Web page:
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Physics at Work 2020 - Department of Chemical Engineering and Biotechnology

Department of Chemical Engineering and Biotechnology

Q&A Session: 14:15 - 14:45 on Wednesday 23rd September

Fluorescent Microscopy and Stochastic Optical Reconstruction Microscopy (STORM)

What Will Students Will See in the Video Demo?

In Biotechnology physics plays a major role as many physics techniques help characterise and analyse biological objects (for example cell, bacteria etc.). One of the main physics techniques used in studying biological samples are different kind of microscopes. This video demo explains the principles of physics working behind fluorescent microscopy, the most common microscopy technique used in science in order to observe biological objects. At the Department of Chemical Engineering and Biotechnology Laser Analytics and Molecular Neuroscience lab groups there is also a special super-resolution fluorescent microscopy technique being used: Stochastic Optical Reconstruction Microscopy (STORM).

What Physics is Used?

Fluorescent microscopy is based on ‘fluorescence’ – the ability of the substance to emit light due to its light absorption properties. By attaching fluorescent molecules (or fluorophores) to specific cell organelles or other structures one can uniquely observe the structures of interest. All optical microscopes (including standard fluorescent microscope) have a resolution limit defined by Ernst Abbe. This limit, however, can be overcome in a number of super-resolution fluorescent microscopy techniques. STORM is one of such techniques, where the resolution of 20 nm could be achieved. In STORM fluorescent molecules are blinking instead of emitting continuous light. This is needed in order to decrease the number of shining fluorophores in one frame, which will allow to pinpoint the precise location of each molecule. Then, in order to reconstruct the image, one needs to record a big number of frames (tens of thousands), as at one frame only some small portion of all fluorescent molecules will emit light. Reconstructed image is then produced by adding up blinks from all recorded frames.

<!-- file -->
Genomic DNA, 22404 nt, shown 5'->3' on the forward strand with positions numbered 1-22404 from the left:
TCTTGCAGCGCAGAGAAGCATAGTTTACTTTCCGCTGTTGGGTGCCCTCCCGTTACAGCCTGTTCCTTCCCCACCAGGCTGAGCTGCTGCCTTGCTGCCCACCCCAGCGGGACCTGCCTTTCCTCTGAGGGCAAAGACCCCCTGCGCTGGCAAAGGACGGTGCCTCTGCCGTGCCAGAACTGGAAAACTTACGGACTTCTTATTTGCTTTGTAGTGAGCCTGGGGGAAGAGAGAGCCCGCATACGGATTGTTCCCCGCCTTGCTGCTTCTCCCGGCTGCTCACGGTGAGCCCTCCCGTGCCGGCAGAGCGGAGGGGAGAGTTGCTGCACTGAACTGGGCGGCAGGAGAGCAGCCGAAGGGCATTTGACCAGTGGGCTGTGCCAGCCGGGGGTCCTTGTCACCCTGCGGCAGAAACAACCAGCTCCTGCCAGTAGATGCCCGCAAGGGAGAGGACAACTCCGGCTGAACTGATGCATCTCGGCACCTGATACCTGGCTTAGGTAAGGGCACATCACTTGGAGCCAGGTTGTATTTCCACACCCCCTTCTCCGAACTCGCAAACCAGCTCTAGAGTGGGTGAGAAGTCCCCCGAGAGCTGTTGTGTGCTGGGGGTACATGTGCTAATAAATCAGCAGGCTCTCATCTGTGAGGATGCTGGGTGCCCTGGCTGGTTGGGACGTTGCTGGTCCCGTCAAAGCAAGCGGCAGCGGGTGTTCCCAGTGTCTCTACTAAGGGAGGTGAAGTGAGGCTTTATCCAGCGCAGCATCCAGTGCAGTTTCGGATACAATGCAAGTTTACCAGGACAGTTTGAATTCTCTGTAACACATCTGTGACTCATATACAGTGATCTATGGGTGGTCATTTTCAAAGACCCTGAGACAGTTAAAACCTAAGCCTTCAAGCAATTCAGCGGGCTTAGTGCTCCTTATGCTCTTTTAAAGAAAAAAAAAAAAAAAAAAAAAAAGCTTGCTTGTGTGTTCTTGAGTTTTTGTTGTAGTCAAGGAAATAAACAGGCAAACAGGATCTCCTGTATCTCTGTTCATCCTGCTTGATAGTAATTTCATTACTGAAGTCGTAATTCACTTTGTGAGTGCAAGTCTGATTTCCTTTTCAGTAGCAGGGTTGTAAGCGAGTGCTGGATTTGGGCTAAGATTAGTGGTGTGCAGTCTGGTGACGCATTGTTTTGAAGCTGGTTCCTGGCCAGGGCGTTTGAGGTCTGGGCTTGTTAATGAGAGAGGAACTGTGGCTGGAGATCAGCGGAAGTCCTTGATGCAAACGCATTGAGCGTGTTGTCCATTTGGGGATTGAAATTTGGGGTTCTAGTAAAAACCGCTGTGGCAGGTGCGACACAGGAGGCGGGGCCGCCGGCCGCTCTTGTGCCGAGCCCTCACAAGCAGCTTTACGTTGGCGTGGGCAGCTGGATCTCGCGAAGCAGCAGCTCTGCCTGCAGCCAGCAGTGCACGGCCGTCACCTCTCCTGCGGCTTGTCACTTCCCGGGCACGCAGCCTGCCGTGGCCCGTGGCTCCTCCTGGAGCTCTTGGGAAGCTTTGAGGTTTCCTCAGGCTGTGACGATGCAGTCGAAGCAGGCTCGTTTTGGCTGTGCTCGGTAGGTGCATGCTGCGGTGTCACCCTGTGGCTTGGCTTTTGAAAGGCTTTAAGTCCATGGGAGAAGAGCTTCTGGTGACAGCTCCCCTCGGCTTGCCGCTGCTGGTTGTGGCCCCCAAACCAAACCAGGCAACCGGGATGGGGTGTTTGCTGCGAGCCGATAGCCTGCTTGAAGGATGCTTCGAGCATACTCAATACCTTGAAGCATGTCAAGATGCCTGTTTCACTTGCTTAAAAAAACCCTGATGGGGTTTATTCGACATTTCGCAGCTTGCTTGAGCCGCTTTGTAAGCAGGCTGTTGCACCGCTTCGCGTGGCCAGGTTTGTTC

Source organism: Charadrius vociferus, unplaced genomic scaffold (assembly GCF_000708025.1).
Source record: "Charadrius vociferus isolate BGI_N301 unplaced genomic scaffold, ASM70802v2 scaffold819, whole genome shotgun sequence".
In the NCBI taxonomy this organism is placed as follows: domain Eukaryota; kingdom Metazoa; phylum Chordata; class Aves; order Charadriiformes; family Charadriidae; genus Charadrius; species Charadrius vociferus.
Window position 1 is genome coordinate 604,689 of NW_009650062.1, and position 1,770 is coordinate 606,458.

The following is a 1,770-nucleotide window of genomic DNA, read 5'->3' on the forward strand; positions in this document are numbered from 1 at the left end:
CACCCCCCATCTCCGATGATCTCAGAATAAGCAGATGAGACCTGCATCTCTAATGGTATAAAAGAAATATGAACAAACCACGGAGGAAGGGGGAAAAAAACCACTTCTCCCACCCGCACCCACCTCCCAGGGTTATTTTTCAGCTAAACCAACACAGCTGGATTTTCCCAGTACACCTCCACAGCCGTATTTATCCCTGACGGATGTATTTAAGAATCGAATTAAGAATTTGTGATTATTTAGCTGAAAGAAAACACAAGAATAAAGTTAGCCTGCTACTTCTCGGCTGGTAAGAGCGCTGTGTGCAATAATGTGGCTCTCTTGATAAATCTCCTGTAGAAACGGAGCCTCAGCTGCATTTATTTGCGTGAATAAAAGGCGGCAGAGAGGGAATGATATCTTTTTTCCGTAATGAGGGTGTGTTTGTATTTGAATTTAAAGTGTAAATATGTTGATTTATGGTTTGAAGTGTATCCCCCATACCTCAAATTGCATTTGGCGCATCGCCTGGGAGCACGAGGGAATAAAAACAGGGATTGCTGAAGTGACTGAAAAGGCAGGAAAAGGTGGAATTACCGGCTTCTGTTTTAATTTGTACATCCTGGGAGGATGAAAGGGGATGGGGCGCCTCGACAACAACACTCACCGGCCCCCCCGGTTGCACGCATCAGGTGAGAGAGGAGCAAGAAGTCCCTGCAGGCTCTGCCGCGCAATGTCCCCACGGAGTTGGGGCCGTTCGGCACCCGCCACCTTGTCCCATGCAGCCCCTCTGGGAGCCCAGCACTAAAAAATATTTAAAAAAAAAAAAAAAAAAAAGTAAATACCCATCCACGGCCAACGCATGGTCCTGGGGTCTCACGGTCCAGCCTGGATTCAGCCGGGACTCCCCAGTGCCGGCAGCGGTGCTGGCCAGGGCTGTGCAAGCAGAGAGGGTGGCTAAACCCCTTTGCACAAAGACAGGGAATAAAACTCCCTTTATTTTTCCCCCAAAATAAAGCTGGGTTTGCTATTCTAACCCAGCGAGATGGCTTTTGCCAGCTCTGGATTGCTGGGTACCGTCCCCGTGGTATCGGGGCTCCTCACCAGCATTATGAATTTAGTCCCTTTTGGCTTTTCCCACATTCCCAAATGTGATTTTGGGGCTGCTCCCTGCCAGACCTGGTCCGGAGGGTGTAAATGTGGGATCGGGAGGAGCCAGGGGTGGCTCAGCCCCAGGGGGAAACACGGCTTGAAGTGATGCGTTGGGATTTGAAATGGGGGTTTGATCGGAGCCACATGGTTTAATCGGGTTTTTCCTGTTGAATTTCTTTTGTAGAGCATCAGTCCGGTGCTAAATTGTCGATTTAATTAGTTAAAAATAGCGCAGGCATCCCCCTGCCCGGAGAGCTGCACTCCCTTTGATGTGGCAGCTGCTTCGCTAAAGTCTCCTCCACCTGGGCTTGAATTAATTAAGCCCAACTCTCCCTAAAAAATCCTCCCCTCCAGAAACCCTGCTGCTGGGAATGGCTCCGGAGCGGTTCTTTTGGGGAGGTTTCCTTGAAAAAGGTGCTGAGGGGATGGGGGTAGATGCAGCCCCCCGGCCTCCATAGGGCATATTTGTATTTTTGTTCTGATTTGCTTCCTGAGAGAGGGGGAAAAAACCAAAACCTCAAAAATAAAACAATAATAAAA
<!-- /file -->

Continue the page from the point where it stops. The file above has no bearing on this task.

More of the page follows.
Why is this Useful?

With the cutting-edge super-resolution technique (STORM) this microscopy helps locate specific cellular components, organelles, proteins etc… with great precision. In our Laser lab this technique is used to study the location of proteins inside neural synapse, which is only about one micron (one millionth of a meter) in size!

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